What are the internal and external conflicts of Dr. Jekyll in The Strange Case of Dr. Jekyll and Mr. Hyde, by Stevenson?

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booboosmoosh eNotes educator| Certified Educator

In Robert Louis Steveson's story, The Strange Case of Dr. Jekyll and Mr. Hyde, I believe that Dr. Jekyll is greatly conflicted about what he has done.

In terms of the internal conflict, Dr. Jekyll lives each day knowing that when he is Mr. Hyde, he is doing terrible things. Attack and then murder are things that come from Mr. Hyde, but Jekyll is partly responsible if not in the choice to carry out these actions, then from providing the opportunity that Mr. Hyde can. His sense of guilt would be man vs. self.

An external conflict is that which exists between the authorities trying to make sense of Hyde's actions and track him down, and Jekyll's need to cover it up. This is man vs. society.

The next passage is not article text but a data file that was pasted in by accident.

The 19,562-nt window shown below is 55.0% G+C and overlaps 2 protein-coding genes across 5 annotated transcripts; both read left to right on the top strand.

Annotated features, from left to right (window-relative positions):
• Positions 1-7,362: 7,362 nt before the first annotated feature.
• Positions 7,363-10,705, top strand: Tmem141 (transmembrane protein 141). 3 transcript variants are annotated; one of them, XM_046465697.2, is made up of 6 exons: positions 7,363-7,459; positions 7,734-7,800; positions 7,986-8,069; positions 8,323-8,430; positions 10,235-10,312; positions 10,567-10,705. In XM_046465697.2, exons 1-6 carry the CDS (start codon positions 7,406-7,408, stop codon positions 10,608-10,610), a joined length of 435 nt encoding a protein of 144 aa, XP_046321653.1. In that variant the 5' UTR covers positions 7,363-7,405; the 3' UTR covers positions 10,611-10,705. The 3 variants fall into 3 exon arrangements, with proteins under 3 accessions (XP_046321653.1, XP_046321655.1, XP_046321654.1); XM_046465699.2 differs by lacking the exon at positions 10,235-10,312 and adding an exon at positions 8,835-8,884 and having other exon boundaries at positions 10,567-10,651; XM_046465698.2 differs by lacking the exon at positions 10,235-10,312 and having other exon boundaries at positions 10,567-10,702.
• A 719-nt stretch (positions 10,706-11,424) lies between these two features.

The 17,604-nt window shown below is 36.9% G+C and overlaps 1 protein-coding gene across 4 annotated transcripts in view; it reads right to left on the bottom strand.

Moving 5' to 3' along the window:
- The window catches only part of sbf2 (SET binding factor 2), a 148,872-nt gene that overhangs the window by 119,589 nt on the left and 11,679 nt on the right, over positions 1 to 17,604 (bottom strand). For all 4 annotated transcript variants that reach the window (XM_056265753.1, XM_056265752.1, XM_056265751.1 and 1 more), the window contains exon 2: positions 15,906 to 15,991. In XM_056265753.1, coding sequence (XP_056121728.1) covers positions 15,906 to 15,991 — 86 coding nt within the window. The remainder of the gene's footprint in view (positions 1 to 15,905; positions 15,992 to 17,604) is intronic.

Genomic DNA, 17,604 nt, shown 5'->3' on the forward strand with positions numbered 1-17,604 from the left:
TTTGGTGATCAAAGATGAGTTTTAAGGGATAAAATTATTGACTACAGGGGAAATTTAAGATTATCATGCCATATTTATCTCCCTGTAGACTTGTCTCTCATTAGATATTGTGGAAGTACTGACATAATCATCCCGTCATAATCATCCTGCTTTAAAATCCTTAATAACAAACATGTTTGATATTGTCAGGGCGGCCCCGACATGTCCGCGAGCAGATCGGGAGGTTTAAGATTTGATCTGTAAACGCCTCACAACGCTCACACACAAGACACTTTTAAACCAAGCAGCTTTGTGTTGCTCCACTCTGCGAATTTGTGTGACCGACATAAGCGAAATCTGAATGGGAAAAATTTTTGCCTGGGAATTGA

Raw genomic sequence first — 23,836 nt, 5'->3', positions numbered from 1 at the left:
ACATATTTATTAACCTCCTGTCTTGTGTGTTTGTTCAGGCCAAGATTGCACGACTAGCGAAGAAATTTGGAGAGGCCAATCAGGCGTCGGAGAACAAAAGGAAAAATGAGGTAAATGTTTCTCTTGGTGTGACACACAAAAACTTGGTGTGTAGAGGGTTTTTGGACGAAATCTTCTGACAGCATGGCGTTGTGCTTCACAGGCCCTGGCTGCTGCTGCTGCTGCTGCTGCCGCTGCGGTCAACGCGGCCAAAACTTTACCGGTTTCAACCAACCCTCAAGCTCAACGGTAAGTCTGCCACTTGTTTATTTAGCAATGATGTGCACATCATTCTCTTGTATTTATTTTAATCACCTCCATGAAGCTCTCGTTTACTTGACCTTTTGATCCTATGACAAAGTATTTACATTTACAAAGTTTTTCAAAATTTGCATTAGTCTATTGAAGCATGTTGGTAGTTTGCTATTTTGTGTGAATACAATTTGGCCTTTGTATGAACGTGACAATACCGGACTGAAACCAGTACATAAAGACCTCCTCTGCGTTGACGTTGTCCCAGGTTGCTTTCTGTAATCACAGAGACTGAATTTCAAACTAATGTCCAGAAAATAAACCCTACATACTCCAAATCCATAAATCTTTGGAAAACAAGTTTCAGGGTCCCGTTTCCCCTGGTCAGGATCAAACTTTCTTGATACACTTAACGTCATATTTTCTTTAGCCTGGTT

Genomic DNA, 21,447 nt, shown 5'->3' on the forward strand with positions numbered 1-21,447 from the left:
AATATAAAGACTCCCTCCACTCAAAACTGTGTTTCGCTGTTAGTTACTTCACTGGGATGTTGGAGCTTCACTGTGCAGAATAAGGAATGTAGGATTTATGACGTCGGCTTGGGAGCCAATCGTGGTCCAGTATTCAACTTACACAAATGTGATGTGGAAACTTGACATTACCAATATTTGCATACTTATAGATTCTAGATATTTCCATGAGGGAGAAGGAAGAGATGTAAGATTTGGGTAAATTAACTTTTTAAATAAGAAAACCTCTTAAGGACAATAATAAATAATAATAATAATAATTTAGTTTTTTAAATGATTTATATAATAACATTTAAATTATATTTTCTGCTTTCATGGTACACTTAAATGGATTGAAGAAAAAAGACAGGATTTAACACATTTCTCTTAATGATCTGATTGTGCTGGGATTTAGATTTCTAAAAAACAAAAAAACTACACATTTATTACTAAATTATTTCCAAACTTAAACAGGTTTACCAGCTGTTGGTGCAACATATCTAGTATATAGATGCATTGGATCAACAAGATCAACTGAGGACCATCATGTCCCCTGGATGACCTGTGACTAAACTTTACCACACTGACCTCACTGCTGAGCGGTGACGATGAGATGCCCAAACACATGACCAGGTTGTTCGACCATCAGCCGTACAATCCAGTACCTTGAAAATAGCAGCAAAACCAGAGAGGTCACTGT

As the changes continue, Dr. Jekyll becomes weaker, overcome by illness. This is an external conflict, man vs. nature. The ability of the doctor to become someone else suggests yet another external conflict: man vs. the supernatural—because this is not a normal occurrence, and "supernatural" describes anything that is beyond what is natural.

The last conflict is internal: Jekyll has to decide what he must do to stop Hyde, and ultimately, he knows he must change for one last time into Mr. Hyde and then end his life. This is man vs. self.

There are many examples of conflict within the story. Although the circumstances are unusual, the conflicts existing between Dr. Jekyll and his alter-ego are very real and significant.

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